I've Often Wondered How Unions Get Away With Their Violence

Discussion in 'Politics' started by pspr, Mar 2, 2013.

  1. pspr


    Now I know.

    Last week was the 40th anniversary of a Supreme Court decision declaring that union officials were free to encourage intimidation, harassment and even violence.

    Yet while the decision in United States v. Enmons is barely remembered, its ramifications have proved far-reaching — and the need for meaningful reform is more evident than ever before.

    The facts of the cases are as striking now as they were then.

    In the midst of a union strike at a utility company, three members of the International Brotherhood of Electrical Workers (IBEW) tried to extort higher wages and benefits for themselves and their fellow union members.

    Their attempts at extortion bordered on the insane. First, they fired rifles at several of the company's power transformers, then siphoned the oil from another.

    And in an incident befitting a James Bond movie rather than a union strike, the three workers ended their rampage by blowing up a company substation — a fitting final act for an attempted extortion.

    But the barbarity of the union members' actions was only matched by the bizarreness of the Supreme Court's decision on how to prosecute the guilty parties.

    In a 5-4 ruling, the Court swept aside the argument that unions engaged in coordinated anti-business activities were subject to federal anti-racketeering laws.

    To be clear: If individual union members commit criminal acts, they can be penalized under federal and state criminal and civil law.

    The Enmons case, however, unshackles union officials from any legal penalties for collectively organizing or encouraging such actions.

    Such logic would never be applied to a business attempting a similar ploy. Should a corporate executive get caught encouraging violence, intimidation or extortion, he would be prosecuted to the full extent of the law under federal racketeering charges.

    Yet, according to the Court, such logic cannot possibly be applied to unions because their actions are in pursuit of a "legitimate" union aim — e.g., their contractual demands.

    But this is more than just a history lesson. Union violence exploded after the decision.

    Research by the National Institute for Labor Relations Research found that in the first 25 years following Enmons, there occurred an "epidemic of union-related violence."

    The exact numbers were staggering: At least 8,799 incidents, resulting in only 258 convictions — a measly 3% conviction rate.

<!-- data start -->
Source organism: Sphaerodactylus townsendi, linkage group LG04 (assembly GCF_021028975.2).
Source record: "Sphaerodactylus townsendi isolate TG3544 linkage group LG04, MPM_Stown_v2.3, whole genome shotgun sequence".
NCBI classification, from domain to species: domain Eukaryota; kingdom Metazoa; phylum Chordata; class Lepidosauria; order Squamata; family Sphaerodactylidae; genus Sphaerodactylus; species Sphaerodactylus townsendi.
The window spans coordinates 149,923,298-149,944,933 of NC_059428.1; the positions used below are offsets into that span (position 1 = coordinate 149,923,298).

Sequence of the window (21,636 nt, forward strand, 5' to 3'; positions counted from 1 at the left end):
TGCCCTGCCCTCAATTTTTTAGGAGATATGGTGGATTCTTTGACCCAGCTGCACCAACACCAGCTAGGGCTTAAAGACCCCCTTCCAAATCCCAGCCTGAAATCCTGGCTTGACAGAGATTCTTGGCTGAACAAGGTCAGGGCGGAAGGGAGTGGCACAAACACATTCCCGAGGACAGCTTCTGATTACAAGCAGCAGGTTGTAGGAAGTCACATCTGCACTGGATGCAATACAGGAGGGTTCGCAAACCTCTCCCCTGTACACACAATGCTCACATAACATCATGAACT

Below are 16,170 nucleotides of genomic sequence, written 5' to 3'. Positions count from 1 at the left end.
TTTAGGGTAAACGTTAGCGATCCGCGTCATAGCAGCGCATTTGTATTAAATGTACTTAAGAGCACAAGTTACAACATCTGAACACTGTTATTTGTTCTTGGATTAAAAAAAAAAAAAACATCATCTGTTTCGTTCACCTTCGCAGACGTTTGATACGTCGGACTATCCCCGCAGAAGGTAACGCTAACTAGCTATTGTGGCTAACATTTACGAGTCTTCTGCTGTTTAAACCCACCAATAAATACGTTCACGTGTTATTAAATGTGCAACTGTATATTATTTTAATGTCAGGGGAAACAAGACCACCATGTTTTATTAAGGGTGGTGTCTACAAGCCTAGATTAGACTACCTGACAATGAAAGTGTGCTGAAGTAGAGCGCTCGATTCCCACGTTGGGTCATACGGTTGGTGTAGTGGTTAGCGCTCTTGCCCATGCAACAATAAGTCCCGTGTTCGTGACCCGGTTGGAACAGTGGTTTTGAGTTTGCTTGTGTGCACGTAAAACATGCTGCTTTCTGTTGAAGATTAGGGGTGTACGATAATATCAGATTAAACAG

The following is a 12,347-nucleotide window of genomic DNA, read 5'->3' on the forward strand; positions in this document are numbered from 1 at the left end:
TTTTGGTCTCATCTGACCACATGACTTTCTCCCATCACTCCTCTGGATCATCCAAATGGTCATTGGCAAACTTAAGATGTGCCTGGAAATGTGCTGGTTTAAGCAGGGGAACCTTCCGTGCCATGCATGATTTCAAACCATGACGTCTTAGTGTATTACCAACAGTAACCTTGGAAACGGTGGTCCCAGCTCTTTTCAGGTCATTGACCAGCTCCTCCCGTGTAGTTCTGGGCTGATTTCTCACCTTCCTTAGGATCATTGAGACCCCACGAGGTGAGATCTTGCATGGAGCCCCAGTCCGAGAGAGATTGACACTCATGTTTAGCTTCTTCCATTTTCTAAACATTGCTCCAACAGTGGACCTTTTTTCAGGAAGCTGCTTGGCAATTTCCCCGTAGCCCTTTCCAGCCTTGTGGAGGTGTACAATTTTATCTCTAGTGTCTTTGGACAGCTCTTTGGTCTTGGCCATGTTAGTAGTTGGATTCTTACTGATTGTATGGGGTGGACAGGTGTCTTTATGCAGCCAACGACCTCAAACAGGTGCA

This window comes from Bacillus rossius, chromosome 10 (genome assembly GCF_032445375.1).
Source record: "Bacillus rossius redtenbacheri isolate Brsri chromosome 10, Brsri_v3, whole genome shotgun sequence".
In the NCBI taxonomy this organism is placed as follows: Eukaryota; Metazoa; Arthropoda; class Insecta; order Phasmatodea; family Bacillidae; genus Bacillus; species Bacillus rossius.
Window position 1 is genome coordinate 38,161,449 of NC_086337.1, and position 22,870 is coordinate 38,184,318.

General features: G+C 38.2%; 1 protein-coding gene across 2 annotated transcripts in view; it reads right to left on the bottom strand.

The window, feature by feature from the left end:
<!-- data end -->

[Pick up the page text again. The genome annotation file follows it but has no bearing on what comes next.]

A chief economist at the Department of Labor, Morgan Reynolds, concurred. He argued that the Enmons decision incentivized union officials to use coercion and the threat of violence.

    Their freedom from prosecution under federal racketeering laws gave them a corresponding freedom to bully and strong-arm both businesses and their own members.

    Philadelphia provides numerous examples of how widespread this issue remains.

    The National Right to Work Committee estimates that, on average, there are 45 incidents of union violence in the City of Brotherly Love each year — making union violence one of the city's longest-running traditions.

    In one horrific incident last year, picketing union members assaulted a non-union engineer as he tried to enter his construction site.

    Elsewhere, a dispute between a Philly construction union and a non-union contractor resulted in a fire that engulfed a local meeting house.

    Tellingly, union officials haven't condemned the overall trend. One prominent AFL-CIO official in the city boasted that "One person's harassment is another person's free speech exercise." He continued: "You have to protect what's yours and preserve the standards that have been established for our area."

    A CEO could never say such words in regards to his competitors or his employees. Union officials, however, are only restrained by their own moral compass.

    Meanwhile, congressional attempts to rectify this glaring issue have been met with widespread derision from union-backed candidates and their allies. The most recent attempt — the Employee Rights Act, sponsored by Sen. Orrin Hatch and Rep. Tim Scott — was caricatured as an affront to union "rights," even as it tried to criminalize unions' ability to legally threaten violence against employees.

    At least the bill supporters weren't met with violent union protests. Not that it would have mattered: The union officials behind such actions wouldn't have had much to fear, even if their members wouldn't have been so lucky.

    • Berman is executive director of the Center for Union Facts.